To quote a friend of mine, I’m about to sound “as relevant as a Rush Limbaugh rant from 1982” but I’m just a little bit behind the times these days. I rarely get to see movies at the theater anymore (although I was able to catch “Sucker Punch” last week and I wrote this review for Yahoo).
I was kind of excited to watch “The Social Network” for two reasons. One was that it was getting all kinds of Oscar buzz…back in whatever year it was nominated for the Oscars, and the other was that it had been directed by David Fincher.
David Fincher is an interesting case. He had been making some pretty cool movies back in the 90’s. Even the uncool movies he made like Alien (to the 3rd power I guess I’m supposed to write) were pretty spectacular to behold. By the time he got to “Seven,” he had shown that he was enough of a visionary director to see Brad Pitt’s star power even though the guy couldn’t talk (yes, there was a time that we all scoffed at Brad Pitt because…well, he couldn’t frickin’ talk). So Fincher was on the radar, but when he hit us with “Fight Club” the wheels came off.
Not because “Fight Club” was bad…but because “Fight Club” was so spectacularly awesome that none of the dipshits in charge of judging what makes a good film could ever possibly have recognized it.
I really doubt that any piece of literature or art is going to have as profound an impact on my life as “Fight Club” did. In all honesty, if it hadn’t been for that film, I probably wouldn’t have decided to just throw caution to the wind and move to Lima, Peru. The scenes that resonated especially were the moments when Norton and Pitt are living together in that shitty old abandoned house. I had been dreaming of living in some shithole for years, not because I like to torment myself, but because the lack of payments and anything material to drag you down means you’re fucking FREE! But to actually SEE a film where they were promoting such an idea was mind blowing! I hadn’t realized that this was a shared compulsion/fantasy…so I packed my bags and decided to live it.
Anyway, the critics pretty much crucified Fincher and awarded the Oscar to “American Beauty” that year (a film with the exact same themes…but which are handled with about 1% of “Fight Club’s” style). Fincher’s never recovered, and we’ve gotten idiotic movies like “Benjamin Button,” “Panic Room” and now “The Social Network” out of Hollywood’s once most promising director.
I’ve been annoyed with Fincher over the years, but I was happy enough to see him nominated because I still hope that if he eventually wins an award, he return to his edgier “Fight Club” type roots.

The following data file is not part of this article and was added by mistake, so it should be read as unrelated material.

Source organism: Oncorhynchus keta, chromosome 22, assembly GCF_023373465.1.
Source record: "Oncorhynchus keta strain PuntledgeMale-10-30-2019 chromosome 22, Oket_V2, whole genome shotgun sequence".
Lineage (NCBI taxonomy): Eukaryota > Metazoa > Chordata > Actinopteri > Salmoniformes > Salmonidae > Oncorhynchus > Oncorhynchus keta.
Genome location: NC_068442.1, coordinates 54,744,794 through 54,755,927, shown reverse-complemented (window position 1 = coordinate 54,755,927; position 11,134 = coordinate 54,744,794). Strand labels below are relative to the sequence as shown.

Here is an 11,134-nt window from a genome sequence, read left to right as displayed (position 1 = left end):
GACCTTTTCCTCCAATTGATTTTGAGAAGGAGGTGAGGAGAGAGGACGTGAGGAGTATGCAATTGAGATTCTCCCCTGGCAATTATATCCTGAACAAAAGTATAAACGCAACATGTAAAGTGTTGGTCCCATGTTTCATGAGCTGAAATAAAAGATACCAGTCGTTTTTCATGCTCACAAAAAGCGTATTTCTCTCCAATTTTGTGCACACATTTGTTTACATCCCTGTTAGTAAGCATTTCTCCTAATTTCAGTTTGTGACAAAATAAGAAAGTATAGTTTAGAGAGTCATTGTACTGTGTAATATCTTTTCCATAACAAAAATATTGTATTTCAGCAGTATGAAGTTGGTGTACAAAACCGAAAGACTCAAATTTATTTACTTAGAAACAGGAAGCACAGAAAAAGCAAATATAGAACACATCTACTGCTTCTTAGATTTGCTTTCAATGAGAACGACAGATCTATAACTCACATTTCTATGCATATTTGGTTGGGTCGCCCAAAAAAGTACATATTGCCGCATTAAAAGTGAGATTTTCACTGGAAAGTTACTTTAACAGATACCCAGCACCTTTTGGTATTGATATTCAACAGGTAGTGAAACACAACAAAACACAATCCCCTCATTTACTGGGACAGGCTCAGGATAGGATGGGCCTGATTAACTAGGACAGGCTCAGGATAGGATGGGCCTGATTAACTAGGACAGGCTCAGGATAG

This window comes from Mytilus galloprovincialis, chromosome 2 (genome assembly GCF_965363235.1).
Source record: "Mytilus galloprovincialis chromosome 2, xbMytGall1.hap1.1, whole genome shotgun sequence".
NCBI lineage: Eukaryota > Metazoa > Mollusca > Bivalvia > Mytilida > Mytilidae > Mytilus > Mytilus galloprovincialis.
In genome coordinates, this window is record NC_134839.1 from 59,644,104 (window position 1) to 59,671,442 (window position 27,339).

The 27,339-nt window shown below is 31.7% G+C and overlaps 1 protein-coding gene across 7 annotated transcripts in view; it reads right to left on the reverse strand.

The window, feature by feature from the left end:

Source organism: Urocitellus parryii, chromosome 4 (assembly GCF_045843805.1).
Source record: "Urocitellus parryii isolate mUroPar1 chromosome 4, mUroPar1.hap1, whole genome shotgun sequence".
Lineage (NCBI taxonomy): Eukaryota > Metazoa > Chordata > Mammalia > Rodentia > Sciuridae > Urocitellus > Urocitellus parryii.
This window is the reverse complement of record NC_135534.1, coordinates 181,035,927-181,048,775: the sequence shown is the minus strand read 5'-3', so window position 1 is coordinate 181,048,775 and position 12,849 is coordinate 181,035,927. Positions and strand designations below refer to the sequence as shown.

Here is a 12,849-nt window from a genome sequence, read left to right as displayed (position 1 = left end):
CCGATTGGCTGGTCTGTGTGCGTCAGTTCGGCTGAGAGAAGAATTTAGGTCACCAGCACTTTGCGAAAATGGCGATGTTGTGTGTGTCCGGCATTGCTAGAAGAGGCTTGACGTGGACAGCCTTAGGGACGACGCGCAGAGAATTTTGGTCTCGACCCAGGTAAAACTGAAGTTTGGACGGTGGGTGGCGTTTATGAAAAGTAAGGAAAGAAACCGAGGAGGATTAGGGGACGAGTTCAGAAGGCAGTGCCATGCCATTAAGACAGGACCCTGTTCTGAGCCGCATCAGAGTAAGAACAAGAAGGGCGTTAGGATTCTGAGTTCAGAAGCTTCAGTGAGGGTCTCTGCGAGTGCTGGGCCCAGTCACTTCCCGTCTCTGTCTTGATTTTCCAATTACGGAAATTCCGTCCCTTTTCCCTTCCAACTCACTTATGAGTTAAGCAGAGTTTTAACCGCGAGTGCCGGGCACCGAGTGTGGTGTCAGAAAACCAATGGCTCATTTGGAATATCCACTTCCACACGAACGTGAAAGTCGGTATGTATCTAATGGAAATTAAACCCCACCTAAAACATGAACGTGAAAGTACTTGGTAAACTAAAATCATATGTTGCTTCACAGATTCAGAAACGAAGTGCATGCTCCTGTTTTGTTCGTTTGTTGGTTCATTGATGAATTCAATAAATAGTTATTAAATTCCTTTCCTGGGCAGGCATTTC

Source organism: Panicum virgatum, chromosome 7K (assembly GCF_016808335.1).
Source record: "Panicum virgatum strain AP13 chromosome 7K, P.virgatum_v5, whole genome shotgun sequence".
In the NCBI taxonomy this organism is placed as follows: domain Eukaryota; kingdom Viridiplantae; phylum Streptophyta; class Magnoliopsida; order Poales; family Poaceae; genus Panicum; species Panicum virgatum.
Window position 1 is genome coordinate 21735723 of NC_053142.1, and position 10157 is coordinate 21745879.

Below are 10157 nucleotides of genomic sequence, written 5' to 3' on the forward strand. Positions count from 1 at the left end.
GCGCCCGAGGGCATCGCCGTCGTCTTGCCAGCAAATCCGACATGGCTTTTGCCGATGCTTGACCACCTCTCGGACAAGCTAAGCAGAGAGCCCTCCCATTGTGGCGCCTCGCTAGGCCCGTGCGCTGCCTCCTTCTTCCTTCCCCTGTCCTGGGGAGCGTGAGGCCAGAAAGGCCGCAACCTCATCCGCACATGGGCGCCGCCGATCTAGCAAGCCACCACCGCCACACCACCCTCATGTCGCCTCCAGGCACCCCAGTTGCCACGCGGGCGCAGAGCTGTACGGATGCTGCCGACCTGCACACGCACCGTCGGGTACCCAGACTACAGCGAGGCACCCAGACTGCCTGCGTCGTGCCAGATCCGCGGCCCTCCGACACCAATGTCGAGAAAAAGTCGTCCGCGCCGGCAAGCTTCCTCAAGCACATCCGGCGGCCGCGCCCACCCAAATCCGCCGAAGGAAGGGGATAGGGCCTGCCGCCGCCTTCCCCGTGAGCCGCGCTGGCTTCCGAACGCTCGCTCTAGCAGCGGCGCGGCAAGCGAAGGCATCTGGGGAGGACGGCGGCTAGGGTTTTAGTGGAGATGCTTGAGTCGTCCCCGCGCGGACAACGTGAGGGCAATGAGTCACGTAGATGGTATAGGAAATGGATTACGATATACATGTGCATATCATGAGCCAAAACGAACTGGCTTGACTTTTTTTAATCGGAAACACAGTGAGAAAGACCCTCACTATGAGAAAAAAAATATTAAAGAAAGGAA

Well, that didn’t turn out to be the case with “Social Network.” What a steaming pile of crap of a movie.
First of all, I think the only reason this film got nominated is because the 50+ year olds who do the voting viewed it as kind of a documentary as to what the fuck Facebook even is. But the main thing the film gets wrong is that it acts like Facebook is some major social event.
Newsflash, Facebook is just a platform. The awesomeness is elsewhere.
I think America’s ridiculous bullshit fascination with artificially printed pieces of green paper is what drives the “Social Network” fascination. Just because something is worth a billion dollars, doesn’t mean it’s not something you wouldn’t want to wipe your ass with. Frankly, this whole “Facebook is the Messiah” attitude is getting really fucking old. Especially when you consider that the whole fundamental impulse to invent Facebook was just to meet girls for a cheap, meaningless screw.
Have you even been on Facebook lately? The thing that really drives me crazy about that page are the absurd limits. You can only have 5000 friends in order to maintain the “purity” of the site (what fucking purity?) and if you log in from somewhere other than your home, you have to identify thirty friends or something or the site won’t believe that you are you.
They seem to want to prevent you from using the page you create on their site in the way you want to. Which is basically against every bullshit semi-ideological principle that Zuckerberg claims to stand for (at least the fictionalized version of him in the stupid oscar nominated film).
“The Social Network” is a stupid series of flashbacks and flashforwards that encompass the inspiration and development of Facebook as well as the inevitable lawsuits that came up once the site became worth a billion dollars. There’s not one single appealing character in the film…with the possible exception of the utterly slutty facebook groupies (and they’re not appealing for anything other than superficial reasons). There are one or two scenes when the Zuckerberg guy spits off some nice little arrogant speeches, but these are ruined by the mere presence of Justin “bye-bye-bye” Timberlake (any movie that has that dude cannot be taken seriously).
In short, what “The Social Network” needed was a big, heaping, steaming pile of Tyler Durden to kick it in the teeth and then force it to drink a fifty gallon tank worth of reality through a straw.
Please…Mr. Fincher…come back to the land of the uncompromising!